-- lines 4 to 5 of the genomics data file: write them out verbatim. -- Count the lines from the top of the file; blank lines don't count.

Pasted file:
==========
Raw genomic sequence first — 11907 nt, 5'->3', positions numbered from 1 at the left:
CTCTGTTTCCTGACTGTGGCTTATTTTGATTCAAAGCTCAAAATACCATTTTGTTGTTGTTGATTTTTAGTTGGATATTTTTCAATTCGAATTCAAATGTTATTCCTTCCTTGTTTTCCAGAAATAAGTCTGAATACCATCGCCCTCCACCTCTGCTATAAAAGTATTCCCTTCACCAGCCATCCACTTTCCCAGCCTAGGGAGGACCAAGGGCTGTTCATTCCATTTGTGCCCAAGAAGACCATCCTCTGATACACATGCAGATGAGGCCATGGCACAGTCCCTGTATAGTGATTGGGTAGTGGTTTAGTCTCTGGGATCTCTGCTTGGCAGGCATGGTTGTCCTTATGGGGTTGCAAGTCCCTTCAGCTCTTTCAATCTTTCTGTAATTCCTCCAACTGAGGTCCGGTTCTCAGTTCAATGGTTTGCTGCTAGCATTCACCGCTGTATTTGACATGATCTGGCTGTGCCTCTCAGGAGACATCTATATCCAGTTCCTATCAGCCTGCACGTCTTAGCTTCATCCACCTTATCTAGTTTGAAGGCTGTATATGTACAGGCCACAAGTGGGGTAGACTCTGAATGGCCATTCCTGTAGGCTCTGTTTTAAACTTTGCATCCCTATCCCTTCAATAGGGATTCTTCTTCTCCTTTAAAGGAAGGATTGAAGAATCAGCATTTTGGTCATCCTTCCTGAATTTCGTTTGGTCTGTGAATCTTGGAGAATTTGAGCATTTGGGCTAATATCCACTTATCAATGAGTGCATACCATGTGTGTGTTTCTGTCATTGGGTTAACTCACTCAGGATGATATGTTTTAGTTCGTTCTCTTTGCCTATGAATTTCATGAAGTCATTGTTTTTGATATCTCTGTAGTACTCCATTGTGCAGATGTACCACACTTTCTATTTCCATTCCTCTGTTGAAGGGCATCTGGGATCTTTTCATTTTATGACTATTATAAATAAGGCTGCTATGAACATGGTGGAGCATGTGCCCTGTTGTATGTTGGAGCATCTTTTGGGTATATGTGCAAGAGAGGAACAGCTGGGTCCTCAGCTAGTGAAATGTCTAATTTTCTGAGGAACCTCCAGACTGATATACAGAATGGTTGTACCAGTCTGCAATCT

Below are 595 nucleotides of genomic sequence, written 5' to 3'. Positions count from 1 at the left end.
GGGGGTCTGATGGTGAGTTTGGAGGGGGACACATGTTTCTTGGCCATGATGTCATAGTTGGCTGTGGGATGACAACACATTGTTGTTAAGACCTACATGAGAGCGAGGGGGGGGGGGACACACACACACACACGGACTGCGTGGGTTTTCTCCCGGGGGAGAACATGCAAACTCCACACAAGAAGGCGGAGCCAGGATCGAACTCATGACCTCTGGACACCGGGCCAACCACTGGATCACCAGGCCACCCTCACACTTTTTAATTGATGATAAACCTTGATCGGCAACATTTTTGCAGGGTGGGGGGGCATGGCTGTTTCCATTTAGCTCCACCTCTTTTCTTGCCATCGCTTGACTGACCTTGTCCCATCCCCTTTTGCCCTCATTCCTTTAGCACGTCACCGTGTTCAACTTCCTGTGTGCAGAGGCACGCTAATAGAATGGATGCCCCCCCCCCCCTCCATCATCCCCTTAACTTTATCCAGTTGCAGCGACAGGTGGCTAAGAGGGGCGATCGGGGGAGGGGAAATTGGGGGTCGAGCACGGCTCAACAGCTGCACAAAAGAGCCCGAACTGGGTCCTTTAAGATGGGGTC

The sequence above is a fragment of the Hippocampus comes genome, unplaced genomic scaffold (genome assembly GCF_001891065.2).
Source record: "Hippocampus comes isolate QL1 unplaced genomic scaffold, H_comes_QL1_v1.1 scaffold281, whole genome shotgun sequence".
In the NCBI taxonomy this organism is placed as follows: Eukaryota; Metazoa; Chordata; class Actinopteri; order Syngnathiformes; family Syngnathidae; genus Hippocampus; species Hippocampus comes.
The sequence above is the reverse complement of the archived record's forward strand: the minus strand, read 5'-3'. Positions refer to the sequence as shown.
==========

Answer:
GGGGGTCTGATGGTGAGTTTGGAGGGGGACACATGTTTCTTGGCCATGATGTCATAGTTGGCTGTGGGATGACAACACATTGTTGTTAAGACCTACATGAGAGCGAGGGGGGGGGGGACACACACACACACACGGACTGCGTGGGTTTTCTCCCGGGGGAGAACATGCAAACTCCACACAAGAAGGCGGAGCCAGGATCGAACTCATGACCTCTGGACACCGGGCCAACCACTGGATCACCAGGCCACCCTCACACTTTTTAATTGATGATAAACCTTGATCGGCAACATTTTTGCAGGGTGGGGGGGCATGGCTGTTTCCATTTAGCTCCACCTCTTTTCTTGCCATCGCTTGACTGACCTTGTCCCATCCCCTTTTGCCCTCATTCCTTTAGCACGTCACCGTGTTCAACTTCCTGTGTGCAGAGGCACGCTAATAGAATGGATGCCCCCCCCCCCCTCCATCATCCCCTTAACTTTATCCAGTTGCAGCGACAGGTGGCTAAGAGGGGCGATCGGGGGAGGGGAAATTGGGGGTCGAGCACGGCTCAACAGCTGCACAAAAGAGCCCGAACTGGGTCCTTTAAGATGGGGTC

The sequence above is a fragment of the Hippocampus comes genome, unplaced genomic scaffold (genome assembly GCF_001891065.2).